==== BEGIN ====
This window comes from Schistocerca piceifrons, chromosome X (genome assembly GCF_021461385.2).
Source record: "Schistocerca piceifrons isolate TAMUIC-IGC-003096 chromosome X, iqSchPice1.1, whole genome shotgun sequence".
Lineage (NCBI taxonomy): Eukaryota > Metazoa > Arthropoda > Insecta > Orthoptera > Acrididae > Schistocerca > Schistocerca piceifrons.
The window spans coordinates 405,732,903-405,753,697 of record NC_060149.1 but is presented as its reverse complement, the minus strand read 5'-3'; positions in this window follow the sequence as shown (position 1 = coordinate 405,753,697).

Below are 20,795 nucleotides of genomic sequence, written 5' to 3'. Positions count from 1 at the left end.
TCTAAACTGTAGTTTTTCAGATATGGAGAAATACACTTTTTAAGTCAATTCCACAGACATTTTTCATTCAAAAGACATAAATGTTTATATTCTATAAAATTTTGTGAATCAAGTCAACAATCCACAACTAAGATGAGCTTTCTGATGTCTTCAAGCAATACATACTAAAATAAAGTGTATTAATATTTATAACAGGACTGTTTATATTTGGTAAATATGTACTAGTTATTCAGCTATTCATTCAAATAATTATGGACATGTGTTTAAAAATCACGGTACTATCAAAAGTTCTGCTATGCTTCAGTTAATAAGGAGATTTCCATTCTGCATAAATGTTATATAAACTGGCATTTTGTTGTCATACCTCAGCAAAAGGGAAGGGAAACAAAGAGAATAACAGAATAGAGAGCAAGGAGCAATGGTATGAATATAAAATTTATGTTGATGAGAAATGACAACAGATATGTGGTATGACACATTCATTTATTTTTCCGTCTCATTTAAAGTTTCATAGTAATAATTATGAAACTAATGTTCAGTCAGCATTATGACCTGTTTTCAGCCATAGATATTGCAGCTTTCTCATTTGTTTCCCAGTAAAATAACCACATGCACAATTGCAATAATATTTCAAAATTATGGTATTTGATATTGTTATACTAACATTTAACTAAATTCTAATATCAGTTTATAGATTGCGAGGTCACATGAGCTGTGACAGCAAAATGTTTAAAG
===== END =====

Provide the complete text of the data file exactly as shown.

This window comes from Schistocerca piceifrons, chromosome X (genome assembly GCF_021461385.2).
Source record: "Schistocerca piceifrons isolate TAMUIC-IGC-003096 chromosome X, iqSchPice1.1, whole genome shotgun sequence".
Lineage (NCBI taxonomy): Eukaryota > Metazoa > Arthropoda > Insecta > Orthoptera > Acrididae > Schistocerca > Schistocerca piceifrons.
The window spans coordinates 405,732,903-405,753,697 of record NC_060149.1 but is presented as its reverse complement, the minus strand read 5'-3'; positions in this window follow the sequence as shown (position 1 = coordinate 405,753,697).

Below are 20,795 nucleotides of genomic sequence, written 5' to 3'. Positions count from 1 at the left end.
TCTAAACTGTAGTTTTTCAGATATGGAGAAATACACTTTTTAAGTCAATTCCACAGACATTTTTCATTCAAAAGACATAAATGTTTATATTCTATAAAATTTTGTGAATCAAGTCAACAATCCACAACTAAGATGAGCTTTCTGATGTCTTCAAGCAATACATACTAAAATAAAGTGTATTAATATTTATAACAGGACTGTTTATATTTGGTAAATATGTACTAGTTATTCAGCTATTCATTCAAATAATTATGGACATGTGTTTAAAAATCACGGTACTATCAAAAGTTCTGCTATGCTTCAGTTAATAAGGAGATTTCCATTCTGCATAAATGTTATATAAACTGGCATTTTGTTGTCATACCTCAGCAAAAGGGAAGGGAAACAAAGAGAATAACAGAATAGAGAGCAAGGAGCAATGGTATGAATATAAAATTTATGTTGATGAGAAATGACAACAGATATGTGGTATGACACATTCATTTATTTTTCCGTCTCATTTAAAGTTTCATAGTAATAATTATGAAACTAATGTTCAGTCAGCATTATGACCTGTTTTCAGCCATAGATATTGCAGCTTTCTCATTTGTTTCCCAGTAAAATAACCACATGCACAATTGCAATAATATTTCAAAATTATGGTATTTGATATTGTTATACTAACATTTAACTAAATTCTAATATCAGTTTATAGATTGCGAGGTCACATGAGCTGTGACAGCAAAATGTTTAAAG